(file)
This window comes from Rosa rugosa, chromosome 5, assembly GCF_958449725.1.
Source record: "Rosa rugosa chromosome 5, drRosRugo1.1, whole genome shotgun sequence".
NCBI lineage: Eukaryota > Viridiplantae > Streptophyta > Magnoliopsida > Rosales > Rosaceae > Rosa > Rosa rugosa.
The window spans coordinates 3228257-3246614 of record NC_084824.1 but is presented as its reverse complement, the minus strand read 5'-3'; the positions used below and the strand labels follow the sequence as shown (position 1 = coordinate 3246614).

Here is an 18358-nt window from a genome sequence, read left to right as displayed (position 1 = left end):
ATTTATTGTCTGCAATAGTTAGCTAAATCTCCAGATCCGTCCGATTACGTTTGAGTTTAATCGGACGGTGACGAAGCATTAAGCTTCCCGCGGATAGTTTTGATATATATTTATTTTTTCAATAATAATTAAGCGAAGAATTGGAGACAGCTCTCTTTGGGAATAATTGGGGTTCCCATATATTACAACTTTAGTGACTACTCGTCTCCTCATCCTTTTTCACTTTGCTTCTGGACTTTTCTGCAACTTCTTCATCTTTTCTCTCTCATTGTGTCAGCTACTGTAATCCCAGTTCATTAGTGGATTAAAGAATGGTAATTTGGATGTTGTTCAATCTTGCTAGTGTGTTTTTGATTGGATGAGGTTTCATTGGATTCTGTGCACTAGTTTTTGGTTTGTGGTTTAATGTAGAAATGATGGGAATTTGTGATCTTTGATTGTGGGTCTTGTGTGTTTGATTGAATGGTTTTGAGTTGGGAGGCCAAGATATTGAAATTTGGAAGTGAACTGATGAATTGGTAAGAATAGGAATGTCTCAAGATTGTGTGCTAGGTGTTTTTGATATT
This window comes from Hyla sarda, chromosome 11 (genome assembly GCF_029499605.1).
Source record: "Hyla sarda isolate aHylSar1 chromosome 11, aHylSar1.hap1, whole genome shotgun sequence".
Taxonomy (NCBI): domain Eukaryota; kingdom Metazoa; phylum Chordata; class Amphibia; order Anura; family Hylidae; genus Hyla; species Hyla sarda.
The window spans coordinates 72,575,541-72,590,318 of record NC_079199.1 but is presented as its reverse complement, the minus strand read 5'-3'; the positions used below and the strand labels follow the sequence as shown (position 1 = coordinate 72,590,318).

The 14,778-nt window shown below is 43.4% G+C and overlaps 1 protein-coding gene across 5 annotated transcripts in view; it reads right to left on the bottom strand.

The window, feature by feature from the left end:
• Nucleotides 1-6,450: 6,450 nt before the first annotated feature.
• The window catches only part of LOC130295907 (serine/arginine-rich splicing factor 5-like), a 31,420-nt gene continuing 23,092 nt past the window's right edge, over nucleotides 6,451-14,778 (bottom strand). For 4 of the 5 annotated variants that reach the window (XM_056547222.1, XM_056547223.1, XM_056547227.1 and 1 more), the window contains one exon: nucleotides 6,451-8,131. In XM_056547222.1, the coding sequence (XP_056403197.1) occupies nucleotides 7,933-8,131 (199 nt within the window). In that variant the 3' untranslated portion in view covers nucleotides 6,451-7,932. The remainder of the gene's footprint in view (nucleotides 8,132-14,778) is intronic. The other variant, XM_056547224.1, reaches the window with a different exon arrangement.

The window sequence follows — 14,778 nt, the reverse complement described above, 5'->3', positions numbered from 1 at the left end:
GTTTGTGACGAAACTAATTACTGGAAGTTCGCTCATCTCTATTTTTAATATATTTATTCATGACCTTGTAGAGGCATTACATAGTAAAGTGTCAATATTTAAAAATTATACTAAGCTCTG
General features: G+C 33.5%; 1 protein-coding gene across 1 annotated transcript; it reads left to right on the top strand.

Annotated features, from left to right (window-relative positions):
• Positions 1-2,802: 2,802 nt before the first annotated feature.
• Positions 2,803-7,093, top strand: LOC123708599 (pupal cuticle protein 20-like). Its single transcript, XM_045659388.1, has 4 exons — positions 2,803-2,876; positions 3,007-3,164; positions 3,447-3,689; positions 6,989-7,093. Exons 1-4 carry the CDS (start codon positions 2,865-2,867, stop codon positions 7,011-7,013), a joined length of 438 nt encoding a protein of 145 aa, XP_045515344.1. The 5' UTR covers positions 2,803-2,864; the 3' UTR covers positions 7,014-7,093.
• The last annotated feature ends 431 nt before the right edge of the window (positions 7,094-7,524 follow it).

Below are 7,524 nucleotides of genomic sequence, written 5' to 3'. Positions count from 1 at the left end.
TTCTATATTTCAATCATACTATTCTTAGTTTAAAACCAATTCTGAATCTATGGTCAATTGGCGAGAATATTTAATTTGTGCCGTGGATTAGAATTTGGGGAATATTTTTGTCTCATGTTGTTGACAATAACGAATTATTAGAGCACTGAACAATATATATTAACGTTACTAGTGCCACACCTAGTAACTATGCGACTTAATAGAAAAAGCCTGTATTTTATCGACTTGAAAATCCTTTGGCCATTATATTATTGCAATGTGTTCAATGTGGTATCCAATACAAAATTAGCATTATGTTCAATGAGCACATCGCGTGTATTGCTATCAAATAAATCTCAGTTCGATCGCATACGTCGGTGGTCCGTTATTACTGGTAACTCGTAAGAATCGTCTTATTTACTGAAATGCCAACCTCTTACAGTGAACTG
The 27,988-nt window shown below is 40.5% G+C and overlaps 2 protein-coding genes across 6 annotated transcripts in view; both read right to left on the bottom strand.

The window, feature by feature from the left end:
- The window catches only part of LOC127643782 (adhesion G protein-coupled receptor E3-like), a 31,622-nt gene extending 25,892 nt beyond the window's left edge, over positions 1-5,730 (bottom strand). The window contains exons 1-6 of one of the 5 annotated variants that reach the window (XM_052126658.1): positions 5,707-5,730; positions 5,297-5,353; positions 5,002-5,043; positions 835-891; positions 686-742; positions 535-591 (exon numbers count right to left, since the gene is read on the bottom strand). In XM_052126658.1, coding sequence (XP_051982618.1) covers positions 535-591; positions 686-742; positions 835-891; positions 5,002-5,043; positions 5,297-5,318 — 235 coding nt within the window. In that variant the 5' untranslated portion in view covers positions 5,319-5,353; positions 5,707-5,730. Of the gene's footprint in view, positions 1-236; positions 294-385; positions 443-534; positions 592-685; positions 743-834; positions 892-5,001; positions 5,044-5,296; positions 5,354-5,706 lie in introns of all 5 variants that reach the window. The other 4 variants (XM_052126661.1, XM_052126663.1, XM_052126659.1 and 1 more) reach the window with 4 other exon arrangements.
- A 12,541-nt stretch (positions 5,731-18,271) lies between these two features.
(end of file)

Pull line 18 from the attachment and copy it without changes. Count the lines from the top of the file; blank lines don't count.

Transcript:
Annotated features, from left to right (window-relative positions):